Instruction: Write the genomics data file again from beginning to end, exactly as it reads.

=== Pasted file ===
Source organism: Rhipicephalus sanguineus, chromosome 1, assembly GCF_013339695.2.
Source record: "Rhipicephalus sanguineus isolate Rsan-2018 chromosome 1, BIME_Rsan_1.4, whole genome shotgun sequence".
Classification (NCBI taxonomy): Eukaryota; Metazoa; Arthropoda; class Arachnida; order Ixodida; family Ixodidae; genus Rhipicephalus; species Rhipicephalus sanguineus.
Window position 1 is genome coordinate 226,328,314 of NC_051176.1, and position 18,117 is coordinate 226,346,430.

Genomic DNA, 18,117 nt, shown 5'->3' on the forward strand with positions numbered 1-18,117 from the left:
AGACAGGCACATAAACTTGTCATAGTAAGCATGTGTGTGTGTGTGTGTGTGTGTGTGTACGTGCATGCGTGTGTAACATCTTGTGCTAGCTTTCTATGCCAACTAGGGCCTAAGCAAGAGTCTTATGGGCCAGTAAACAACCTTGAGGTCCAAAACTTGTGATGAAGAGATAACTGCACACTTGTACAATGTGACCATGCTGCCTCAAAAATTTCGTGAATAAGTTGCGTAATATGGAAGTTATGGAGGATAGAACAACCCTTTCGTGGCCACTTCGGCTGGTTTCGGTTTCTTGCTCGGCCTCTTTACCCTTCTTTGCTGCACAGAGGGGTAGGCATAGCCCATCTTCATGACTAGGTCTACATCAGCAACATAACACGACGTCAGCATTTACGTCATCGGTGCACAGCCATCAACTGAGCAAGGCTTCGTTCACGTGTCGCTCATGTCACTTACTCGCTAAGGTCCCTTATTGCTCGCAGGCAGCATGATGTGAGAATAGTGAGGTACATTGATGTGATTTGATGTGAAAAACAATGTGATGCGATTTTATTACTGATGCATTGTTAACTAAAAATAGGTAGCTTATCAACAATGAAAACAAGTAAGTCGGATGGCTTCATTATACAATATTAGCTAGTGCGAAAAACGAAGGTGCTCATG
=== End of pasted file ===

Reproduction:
Source organism: Rhipicephalus sanguineus, chromosome 1, assembly GCF_013339695.2.
Source record: "Rhipicephalus sanguineus isolate Rsan-2018 chromosome 1, BIME_Rsan_1.4, whole genome shotgun sequence".
Classification (NCBI taxonomy): Eukaryota; Metazoa; Arthropoda; class Arachnida; order Ixodida; family Ixodidae; genus Rhipicephalus; species Rhipicephalus sanguineus.
Window position 1 is genome coordinate 226,328,314 of NC_051176.1, and position 18,117 is coordinate 226,346,430.

Genomic DNA, 18,117 nt, shown 5'->3' on the forward strand with positions numbered 1-18,117 from the left:
AGACAGGCACATAAACTTGTCATAGTAAGCATGTGTGTGTGTGTGTGTGTGTGTGTGTACGTGCATGCGTGTGTAACATCTTGTGCTAGCTTTCTATGCCAACTAGGGCCTAAGCAAGAGTCTTATGGGCCAGTAAACAACCTTGAGGTCCAAAACTTGTGATGAAGAGATAACTGCACACTTGTACAATGTGACCATGCTGCCTCAAAAATTTCGTGAATAAGTTGCGTAATATGGAAGTTATGGAGGATAGAACAACCCTTTCGTGGCCACTTCGGCTGGTTTCGGTTTCTTGCTCGGCCTCTTTACCCTTCTTTGCTGCACAGAGGGGTAGGCATAGCCCATCTTCATGACTAGGTCTACATCAGCAACATAACACGACGTCAGCATTTACGTCATCGGTGCACAGCCATCAACTGAGCAAGGCTTCGTTCACGTGTCGCTCATGTCACTTACTCGCTAAGGTCCCTTATTGCTCGCAGGCAGCATGATGTGAGAATAGTGAGGTACATTGATGTGATTTGATGTGAAAAACAATGTGATGCGATTTTATTACTGATGCATTGTTAACTAAAAATAGGTAGCTTATCAACAATGAAAACAAGTAAGTCGGATGGCTTCATTATACAATATTAGCTAGTGCGAAAAACGAAGGTGCTCATG